Aesthetically constructed and composed in a way which evokes the meandering, inscrutable idling of an upper class teenager, Martin Rejtman's Rapado is thematically ambiguous, expansive, yet ephemeral in detailing the odd exploits of its main protagonist. A story of class privilege and repression, despondence and intrigue, the film remains detached from any form of assessment or verdict on its character's intent, instead offering up a dead-pan story in which many forms of interpretation have credence. Intentions are unclear and curiosity abounds despite the slight nature of the film's overall narrative designs, as Rapado delivers an oddly vibrant experience in which the audience finds themselves along for a ride that feels completely unplanned or orchestrated, attached to the whims of a teenager whom is sent on a trail of uncertainly after the class-based space he inhabits is ruptured by an outside entity- the member of a different class.
A melancholic space odyssey of introspection and poetic resolve, James Gray's Ad Asta is a salient amalgamation of intimacy and spectacle in which the vastness of space serves as perfect setting for the film's ontological aspirations and existential designs. Ad Astra is a story about idolization and glorification in which the paternal relationship between father and son is used as a fulcrum thematically to explore the prescient question of existentialism - what in fact makes life worth living? The central protagonist of this story is a man whose followed in his father's footsteps, instilled with the same work ethic and rigor for perfection which made his father a legendary hero for all of mankind. These notions of bravery and sacrifice for the greater good left an impression on his son that is borderline celestial, driving this now adult man to pursue the same macro-level view of human progress intellectually, despite experiencing first-hand the emotional trauma and dehumanizing effect such pursuits can have on those one loves. Through this paternal relationship - one which leads our central protagonist down a path of internal conflict, confronted with harsh truths about this father he idolized - Ad Astra is revelatory, encapsulating the contentious aspects of intellectual pursuit and human progress, specifically passive reflection vs. aggressive notions of change. Through these notions of human and technological progress, space exploration, and the pursuit of extraterrestrial life, Ad Astra reveals the dehumanizing nature of such grand designs, showcasing how such perspectives breed detachment, with the precious nature of life itself becoming simply another piece of the puzzle, another cog in the machine of "progress". The facade of paternal perfection is juxtaposed with a the similar facade of grandiose notions of human progress, with Ad Astra being a beautiful reminder that the social - personal relationships and emotional connections of day-to-day life - is what makes life worth living.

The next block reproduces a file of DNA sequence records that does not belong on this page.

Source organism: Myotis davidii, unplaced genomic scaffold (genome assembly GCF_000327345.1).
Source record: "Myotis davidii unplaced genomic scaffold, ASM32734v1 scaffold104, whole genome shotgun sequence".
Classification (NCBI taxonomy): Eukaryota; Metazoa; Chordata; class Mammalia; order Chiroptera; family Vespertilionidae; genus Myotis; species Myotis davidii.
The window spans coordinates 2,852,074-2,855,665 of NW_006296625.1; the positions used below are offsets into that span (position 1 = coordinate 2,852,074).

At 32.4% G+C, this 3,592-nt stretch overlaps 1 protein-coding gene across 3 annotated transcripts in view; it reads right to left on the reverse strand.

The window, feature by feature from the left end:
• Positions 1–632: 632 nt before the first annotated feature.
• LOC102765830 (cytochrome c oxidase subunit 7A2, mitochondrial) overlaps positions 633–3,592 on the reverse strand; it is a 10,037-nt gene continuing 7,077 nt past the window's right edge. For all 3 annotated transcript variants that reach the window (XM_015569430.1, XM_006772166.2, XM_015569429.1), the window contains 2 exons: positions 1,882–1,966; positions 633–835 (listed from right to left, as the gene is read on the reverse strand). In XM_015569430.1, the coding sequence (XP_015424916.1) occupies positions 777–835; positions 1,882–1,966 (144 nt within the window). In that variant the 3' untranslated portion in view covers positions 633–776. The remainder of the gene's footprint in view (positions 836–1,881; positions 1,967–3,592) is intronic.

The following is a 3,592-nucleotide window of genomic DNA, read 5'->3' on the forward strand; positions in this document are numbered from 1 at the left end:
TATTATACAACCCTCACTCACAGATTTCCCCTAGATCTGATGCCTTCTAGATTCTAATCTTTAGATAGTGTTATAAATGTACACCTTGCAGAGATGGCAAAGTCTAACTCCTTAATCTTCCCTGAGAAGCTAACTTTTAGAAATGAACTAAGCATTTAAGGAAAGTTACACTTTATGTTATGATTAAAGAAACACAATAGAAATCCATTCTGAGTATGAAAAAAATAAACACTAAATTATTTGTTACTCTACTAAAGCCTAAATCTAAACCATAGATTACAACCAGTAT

Minimal, effective, and efficient, Alexandre Aja's ecological horror film is lean-and-mean, a motion picture which delivers precisely what it promises over 87 minute run-time: Tension, suspense, and a healthy dose of gnarly crocodile-induced macabre. With its general conceit, the filmmakers wisely avoid any sense of pretension or desire to deconstruct the genre, offering up instead an 87 minute high-concept horror film which understands what its audience wants from a killer crocodile movie - unadulterated, brutal fun.
Aptly infuriating, Manuscripts Don't Burn is precise and economical in its aesthetic design, featuring a style which largely adheres to ascetic sensibilities outside of a few carefully-curated moments of impressionism which astutely accentuate and evokes life under state-sanctioned repression. The film's poetic and quite genial style provides a strong, tactical juxtaposition with its narrative arch and thematic intentions, drawing a harsh and important dichotomy between 'the people' and 'the state', persuasively capturing how the state apparatus, by-nature, in the modern epoch obfuscates dissent though subversion and bifurcation of the people, with any and all who could be a threat to it's absolute, dogmatic authority suffering. A masterful work which exhibits the deterioration of morality under authoritative rule where freedom of expression and discourse are prohibited due to the threat they pose to power.
A strange and alluring film, Agusti Villaronga's Moon Child brings stylish exuberance and brooding atmospherics to its supernatural narrative designs with great results, early on. The plight of a young telekinetic child who finds himself adopted by a shadowy cult with ambiguous intentions, the opening act of Moon Child exudes intrigue and mystery, soon evolving into a prophetic archetype, one which unfortunately features a bit of the ole white savior motif. The general conceit combined with Villaronga's precise direction was extremely welcome to me at first - knowing nothing about this film going in and being quite found of Depalma's underrated The Fury - yet Moon Child fails where that film succeeds, struggling to maintain sustain itself over its two-hour running time. Being unsettled about what exactly is the root of the problem with Moon Child's back half, it feels rooted in self-indulgence, as the first half of the film's ambiguous nature and aesthetic precision become displaced in the second half, a displacement in which the film's engaging take on a somewhat familiar archetypal story vanishes. When the film's prophetic formalism takes control in the back half, Moon Child is stripped of its ambiguity which hurts the film significantly, playing out the tedious motions of its narrative designs while removing what makes the film quite transfixing in its first act - a foreboding sense of intrigue and the potential for a multitude of thematic readings which are waiting to be uncovered by those viewers who wish to look for a deeper meaning. Early on, I questioned if the film was a commentary about the heinous nature of eugenics, scientism, or central planning; this shadowy cult engaging in social engineering, hiding behind the veil of "science"! Yet again, once the film gets into its back-half prophetic narrative it becomes formulaic and less appealing which is unfortunate given the skill of the filmmakers involved.
Love of all things cinema brought me here.